To recap for those waking up in the UK, it has emerged that a British national is among four people who have died on a coronavirus-stricken cruise ship.
Two of those who have died onboard the Zaandam have been confirmed to have had Covid-19, with a further nine people also testing positive, and 189 reporting flu-like symptoms.
The ship, which is carrying more than 200 British nationals and is operated by Holland America cruse line, is embroiled in a bitter dispute over plans to let passengers disembark in the US.
“One of the deceased passengers is from the UK,” a spokesman for Holland America said. “Due to US … laws, we cannot provide any additional medical and health details.”
The Zaandam, and its sister ship the Rotterdam, passed through the Panama Canal on Monday after being denied entry to several ports. Both ships are seeking to dock in Florida later this week.
But Florida’s governor is reluctant to allow disembarkation for the more than 1,000 people aboard the Zaandam. However, Donald Trump appears set to overrule him.
“They’re dying on the ship,” Trump said. “I’m going to do what’s right. Not only for us, but for humanity.”
Lockdown measures inWuhan,the centre of the coronavirus outbreak inChina, may slowly be starting to lift but life is still far from ordinary for the city’s residents.
In one neighbourhood, residents and traders are doing business over two-metre plastic walls set up early in the crisis to enforce social distancing.
Today shoppers stood on chairs to peer over at goods on sale on the other side, shouting down to vendors to check on prices, as well as using payment apps on their mobile phones rather than risk grubby cash, to pick up groceries. Reuters reports:
It’s safer for us to sell behind these barricades,” the owner of a pork stall said.
Whiteboard signs hung up on the barriers told shoppers what was for sale on the other side. Most listed vegetables, rice, oil and meat but one promised crayfish, a local delicacy.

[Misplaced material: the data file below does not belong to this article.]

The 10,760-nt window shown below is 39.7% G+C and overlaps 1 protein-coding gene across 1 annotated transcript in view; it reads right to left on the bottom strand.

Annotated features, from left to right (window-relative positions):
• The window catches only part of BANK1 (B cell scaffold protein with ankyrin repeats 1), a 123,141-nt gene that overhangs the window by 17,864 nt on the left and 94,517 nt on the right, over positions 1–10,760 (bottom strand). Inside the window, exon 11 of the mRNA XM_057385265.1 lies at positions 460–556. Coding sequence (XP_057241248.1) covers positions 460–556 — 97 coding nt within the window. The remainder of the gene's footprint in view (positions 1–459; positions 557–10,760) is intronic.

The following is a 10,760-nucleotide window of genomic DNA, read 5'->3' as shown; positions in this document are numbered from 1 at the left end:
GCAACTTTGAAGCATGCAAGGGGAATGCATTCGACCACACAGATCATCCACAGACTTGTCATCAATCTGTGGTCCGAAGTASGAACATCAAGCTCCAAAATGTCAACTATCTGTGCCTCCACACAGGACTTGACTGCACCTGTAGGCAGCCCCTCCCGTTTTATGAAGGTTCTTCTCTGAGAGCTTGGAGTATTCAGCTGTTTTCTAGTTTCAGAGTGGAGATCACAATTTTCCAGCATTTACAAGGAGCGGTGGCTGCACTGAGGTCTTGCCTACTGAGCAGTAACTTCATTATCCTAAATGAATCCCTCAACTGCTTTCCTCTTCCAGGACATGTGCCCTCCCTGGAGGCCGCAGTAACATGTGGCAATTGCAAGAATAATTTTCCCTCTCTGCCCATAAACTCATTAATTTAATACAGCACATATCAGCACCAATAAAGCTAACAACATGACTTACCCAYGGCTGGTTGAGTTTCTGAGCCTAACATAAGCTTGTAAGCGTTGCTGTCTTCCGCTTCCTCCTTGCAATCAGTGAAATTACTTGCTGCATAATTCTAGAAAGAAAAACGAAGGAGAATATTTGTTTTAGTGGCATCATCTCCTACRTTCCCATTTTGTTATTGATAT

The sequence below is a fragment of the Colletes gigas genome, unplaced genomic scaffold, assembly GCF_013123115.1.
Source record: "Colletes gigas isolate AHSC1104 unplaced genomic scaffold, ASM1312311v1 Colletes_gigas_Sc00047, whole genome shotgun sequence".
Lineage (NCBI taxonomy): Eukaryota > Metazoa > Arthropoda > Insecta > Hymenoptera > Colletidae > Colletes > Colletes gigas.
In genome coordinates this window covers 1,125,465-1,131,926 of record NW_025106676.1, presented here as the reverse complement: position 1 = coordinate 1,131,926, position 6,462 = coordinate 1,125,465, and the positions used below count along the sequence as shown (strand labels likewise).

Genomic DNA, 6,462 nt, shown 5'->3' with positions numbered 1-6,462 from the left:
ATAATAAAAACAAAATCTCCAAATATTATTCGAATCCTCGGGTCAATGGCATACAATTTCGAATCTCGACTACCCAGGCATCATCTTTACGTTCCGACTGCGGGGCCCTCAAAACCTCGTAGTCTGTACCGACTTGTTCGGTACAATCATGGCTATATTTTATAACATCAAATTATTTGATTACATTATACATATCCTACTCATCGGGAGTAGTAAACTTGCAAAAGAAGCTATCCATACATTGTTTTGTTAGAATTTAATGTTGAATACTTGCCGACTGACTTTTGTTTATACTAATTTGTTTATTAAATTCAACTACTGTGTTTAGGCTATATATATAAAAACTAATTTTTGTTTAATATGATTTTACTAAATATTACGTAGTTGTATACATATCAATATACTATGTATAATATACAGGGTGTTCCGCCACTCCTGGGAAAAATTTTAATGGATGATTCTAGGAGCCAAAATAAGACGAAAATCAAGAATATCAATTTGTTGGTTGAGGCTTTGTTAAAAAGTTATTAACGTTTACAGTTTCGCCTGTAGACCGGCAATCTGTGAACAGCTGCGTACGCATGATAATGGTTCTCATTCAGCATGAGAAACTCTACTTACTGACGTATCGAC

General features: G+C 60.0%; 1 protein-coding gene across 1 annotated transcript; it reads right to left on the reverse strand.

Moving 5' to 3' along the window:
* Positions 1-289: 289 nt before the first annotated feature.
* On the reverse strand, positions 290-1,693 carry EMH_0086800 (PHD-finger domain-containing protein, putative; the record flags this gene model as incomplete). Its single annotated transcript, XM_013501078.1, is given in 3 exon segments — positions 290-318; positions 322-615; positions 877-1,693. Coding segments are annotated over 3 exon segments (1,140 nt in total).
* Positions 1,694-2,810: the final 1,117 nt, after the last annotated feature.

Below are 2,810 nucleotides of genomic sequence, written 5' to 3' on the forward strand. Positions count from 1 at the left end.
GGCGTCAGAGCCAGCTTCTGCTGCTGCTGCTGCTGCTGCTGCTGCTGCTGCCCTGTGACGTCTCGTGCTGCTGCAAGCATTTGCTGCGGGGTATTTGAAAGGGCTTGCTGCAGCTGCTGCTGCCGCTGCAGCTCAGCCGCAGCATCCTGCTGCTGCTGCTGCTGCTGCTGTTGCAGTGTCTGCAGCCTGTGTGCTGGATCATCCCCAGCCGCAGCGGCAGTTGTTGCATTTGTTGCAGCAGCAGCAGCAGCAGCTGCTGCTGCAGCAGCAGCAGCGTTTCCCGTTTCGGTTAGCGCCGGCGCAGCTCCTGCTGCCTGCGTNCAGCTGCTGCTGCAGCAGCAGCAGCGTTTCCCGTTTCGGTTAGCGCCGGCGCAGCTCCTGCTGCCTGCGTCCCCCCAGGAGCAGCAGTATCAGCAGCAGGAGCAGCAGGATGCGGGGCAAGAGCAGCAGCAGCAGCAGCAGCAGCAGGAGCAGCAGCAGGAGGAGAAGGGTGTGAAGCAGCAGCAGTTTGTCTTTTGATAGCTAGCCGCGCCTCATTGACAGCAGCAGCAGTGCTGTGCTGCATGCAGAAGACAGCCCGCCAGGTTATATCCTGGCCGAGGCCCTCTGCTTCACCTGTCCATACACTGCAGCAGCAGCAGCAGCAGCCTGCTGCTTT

Some supermarkets also reopened on Wednesday, with one attracting a long line of shoppers – everyone spaced 1.5 metres apart – that snaked around blocks.
Some people wore raincoats or shower caps to ward off the virus. All wore masks and all seemed happy to finish with online shopping and delivered supplies.
“It wasn’t fresh,” said one 68-year-old man who gave his surname as Dong as he stood in the queue, referring to the groceries dropped off at his home by volunteers during the lockdown. “They didn’t look good, didn’t taste nice. If we go to the supermarket ourselves we’ll have more choice.”
On 8 April, people in Wuhan will be allowed to leave home for the first time since 23 January.
Hello readers, it’sSimon Murphyhere taking the helm of the live blog from the UK to steer you through today’s world coverage of the coronavirus pandemic.
- Global deaths pass 42,000. Data collected by Johns Hopkins University researchers show at least 42,332 people have died across the world. At least 859,556 have been infected.
- US deaths could reach 240,000 according to the White House,whose models indicate at least 100,000 will die. Trump said the country should expect a “very, very painful two weeks.” US deaths currently exceed those in China.Monday was the deadliest day yet for the US, which has now lost more than 4,076 people.
- A British national is among four people to have died on the coronavirus-stricken Zaandam cruise shipembroiled in a bitter dispute over plans to disembark passengers in the US, PA Media news agency reports.
- China’s national health commission on Wednesday reported 36 new Covid-19 cases and 130 new asymptomatic cases, bringing the total number of such cases under observation to 1,367. Previously, China has regarded asymptomatic patients as a low risk and not included them in its tally of confirmed cases.